“The European Aviation Network offers a broadband experience like no other in the sky by combining satellite coverage with additional capacity from the ground network,” said Federik van Essen, Inmarsat Aviation’s Senior Vice President of Strategy and Business Development.
“Passengers can connect using their personal devices for internet browsing, video streaming, gaming and other online services. There are also important cost and operational benefits for airlines, as the EAN system is highly compact and weighs only a few kilos.
“The results of infrastructure testing at the satellite access station in Nemea, conducted with our partners Cobham SATCOM and OTE using a satellite simulator, have exceeded expectations and reinforced our confidence prior to the scheduled launch of our S-band satellite in the middle of 2017. We remain on track for EAN’s service introduction later this year.”
The SAS consists of a 13-metre antenna that provides feeder links to the satellite, a radio frequency dub-system and a radio access network provided by Inmarsat partner Cobham SATCOM.
The European Aviation Network (EAN) has taken to the skies. Inmarsat and Deutsche Telekom, together with their technology partners Nokia and Thales have successfully conducted a program of test flights in the UK. This is a major milestone in the development of EAN, the world's first integrated satellite and air-to-ground network dedicated to providing a true in-flight broadband experience for the European aviation industry and for millions of passengers travelling across Europe.
EAN is planned for introduction in mid-2017. The flights serve to test the performance of the EAN system including the onboard equipment being provided by Thales and the ground network provided by Deutsche Telekom and Nokia.
As a precursor to the test flight series, Deutsche Telekom and Nokia jointly achieved the first EAN live over-the-air connection, in Nokia's Stuttgart laboratory. There, all components of the LTE ground network were thoroughly tested and validated. The first live connection in the field was accomplished in a broadband video conference with both parties connected via the dedicated EAN LTE mobile network.
"We are happy that we achieved a major milestone in building the European Aviation Network. With these successful tests we once more underline our goal to be the leading European telecommunications operator," said Claudia Nemat, Board Member Europe and Technology at Deutsche Telekom.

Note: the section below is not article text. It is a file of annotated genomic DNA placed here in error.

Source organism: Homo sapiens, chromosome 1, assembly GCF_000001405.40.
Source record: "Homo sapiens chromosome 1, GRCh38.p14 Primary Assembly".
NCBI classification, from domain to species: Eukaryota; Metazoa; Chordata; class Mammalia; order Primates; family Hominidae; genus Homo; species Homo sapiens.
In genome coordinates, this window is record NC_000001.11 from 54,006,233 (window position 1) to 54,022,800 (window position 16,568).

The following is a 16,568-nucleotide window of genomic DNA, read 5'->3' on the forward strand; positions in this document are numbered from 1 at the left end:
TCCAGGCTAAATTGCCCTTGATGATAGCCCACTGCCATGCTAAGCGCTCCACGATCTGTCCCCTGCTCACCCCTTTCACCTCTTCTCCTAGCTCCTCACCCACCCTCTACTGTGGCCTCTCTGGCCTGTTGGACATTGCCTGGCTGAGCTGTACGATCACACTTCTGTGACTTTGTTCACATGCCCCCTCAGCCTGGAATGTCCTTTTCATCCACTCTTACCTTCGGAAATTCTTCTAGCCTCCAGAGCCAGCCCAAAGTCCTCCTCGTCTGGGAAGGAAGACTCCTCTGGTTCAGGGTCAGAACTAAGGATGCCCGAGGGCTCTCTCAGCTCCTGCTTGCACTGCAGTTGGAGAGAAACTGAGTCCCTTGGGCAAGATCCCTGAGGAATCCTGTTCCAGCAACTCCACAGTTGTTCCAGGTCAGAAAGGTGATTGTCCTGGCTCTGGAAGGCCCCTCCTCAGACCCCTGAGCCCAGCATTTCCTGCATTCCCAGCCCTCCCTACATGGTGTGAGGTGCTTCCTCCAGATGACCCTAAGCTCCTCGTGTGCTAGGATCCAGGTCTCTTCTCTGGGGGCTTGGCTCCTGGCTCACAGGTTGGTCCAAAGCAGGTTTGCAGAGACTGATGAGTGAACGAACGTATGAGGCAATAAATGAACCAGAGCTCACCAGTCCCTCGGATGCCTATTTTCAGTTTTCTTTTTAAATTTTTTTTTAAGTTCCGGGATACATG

"The EAN allows us to offer our customers outstanding connectivity services not only on the ground but also in the sky. The new technology based on LTE standard makes sure that EAN is flexible for any further technology developments in the future. Deutsche Telekom's aim is to drive technology leadership to bring best network experience to our customers."
Leo Mondale, President of Aviation, Inmarsat said: "EAN is progressing extremely well, both on the ground as well as in the air, to achieve the world's first integrated service providing true in-flight broadband experience. The actual performance and quality of the in-flight datalink exceeds design expectations and is truly game changing for European airlines. We look forward to further successful testing milestones working with all the EAN partners to bring together this integrated system."
To achieve EAN's live connection of the LTE ground network, Deutsche Telekom and Nokia have adapted Nokia's LTE base stations and Remote Radio Heads (RRH) to the frequency used for EAN, provided by Inmarsat, and built a specific base station antenna to cover the sky. The LTE ground network for EAN differs from "normal" LTE networks as it needs to work at speeds of up to 1,200 km/h, at cruising altitudes requiring cells of up to 150 km.
Nokia will manage the operations for this advanced network from its global delivery centre in Romania. In addition to the live network, Nokia and Deutsche Telekom set up a full end-to-end ground network reference system in Stuttgart, Germany, including all components and integrated on-board equipment from partner Thales, to prepare for technical challenges, for example compensation of the Doppler effect due to high aircraft speeds.
The flight trial tested the performance of the onboard equipment being provided by Thales and the ground network provided by Deutsche Telekom and Nokia. Tests were performed to see if the network could successfully attach to the ground system, which it did at all four test sites located in the south west of the UK.
The systems performed multiple successful handovers between sectors and cell towers, and maintained a stable connection. The transfer of data to and from the aircraft was also tested. The outcomes have exceeded expectations for this early flight trial and provided valuable data for the development teams.